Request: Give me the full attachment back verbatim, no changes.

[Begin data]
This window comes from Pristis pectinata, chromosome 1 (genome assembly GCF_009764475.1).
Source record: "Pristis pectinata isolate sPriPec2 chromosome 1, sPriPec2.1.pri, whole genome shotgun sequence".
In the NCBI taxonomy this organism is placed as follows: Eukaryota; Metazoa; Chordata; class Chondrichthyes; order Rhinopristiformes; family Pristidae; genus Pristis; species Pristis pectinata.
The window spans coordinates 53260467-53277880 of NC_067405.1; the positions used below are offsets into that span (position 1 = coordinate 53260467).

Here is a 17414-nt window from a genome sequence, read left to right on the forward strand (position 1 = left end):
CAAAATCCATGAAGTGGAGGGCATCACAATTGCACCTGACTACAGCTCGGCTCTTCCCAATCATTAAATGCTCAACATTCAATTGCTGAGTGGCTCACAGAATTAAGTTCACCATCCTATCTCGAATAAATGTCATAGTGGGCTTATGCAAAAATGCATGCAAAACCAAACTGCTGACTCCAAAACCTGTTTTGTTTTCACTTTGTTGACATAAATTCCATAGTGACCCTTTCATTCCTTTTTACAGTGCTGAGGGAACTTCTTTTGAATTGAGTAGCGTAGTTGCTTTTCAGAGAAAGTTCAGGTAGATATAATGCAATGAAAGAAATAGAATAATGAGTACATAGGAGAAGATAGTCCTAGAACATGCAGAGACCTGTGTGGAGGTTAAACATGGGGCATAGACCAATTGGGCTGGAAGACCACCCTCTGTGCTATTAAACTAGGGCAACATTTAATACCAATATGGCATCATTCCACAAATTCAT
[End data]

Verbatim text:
This window comes from Pristis pectinata, chromosome 1 (genome assembly GCF_009764475.1).
Source record: "Pristis pectinata isolate sPriPec2 chromosome 1, sPriPec2.1.pri, whole genome shotgun sequence".
In the NCBI taxonomy this organism is placed as follows: Eukaryota; Metazoa; Chordata; class Chondrichthyes; order Rhinopristiformes; family Pristidae; genus Pristis; species Pristis pectinata.
The window spans coordinates 53260467-53277880 of NC_067405.1; the positions used below are offsets into that span (position 1 = coordinate 53260467).

Here is a 17414-nt window from a genome sequence, read left to right on the forward strand (position 1 = left end):
CAAAATCCATGAAGTGGAGGGCATCACAATTGCACCTGACTACAGCTCGGCTCTTCCCAATCATTAAATGCTCAACATTCAATTGCTGAGTGGCTCACAGAATTAAGTTCACCATCCTATCTCGAATAAATGTCATAGTGGGCTTATGCAAAAATGCATGCAAAACCAAACTGCTGACTCCAAAACCTGTTTTGTTTTCACTTTGTTGACATAAATTCCATAGTGACCCTTTCATTCCTTTTTACAGTGCTGAGGGAACTTCTTTTGAATTGAGTAGCGTAGTTGCTTTTCAGAGAAAGTTCAGGTAGATATAATGCAATGAAAGAAATAGAATAATGAGTACATAGGAGAAGATAGTCCTAGAACATGCAGAGACCTGTGTGGAGGTTAAACATGGGGCATAGACCAATTGGGCTGGAAGACCACCCTCTGTGCTATTAAACTAGGGCAACATTTAATACCAATATGGCATCATTCCACAAATTCAT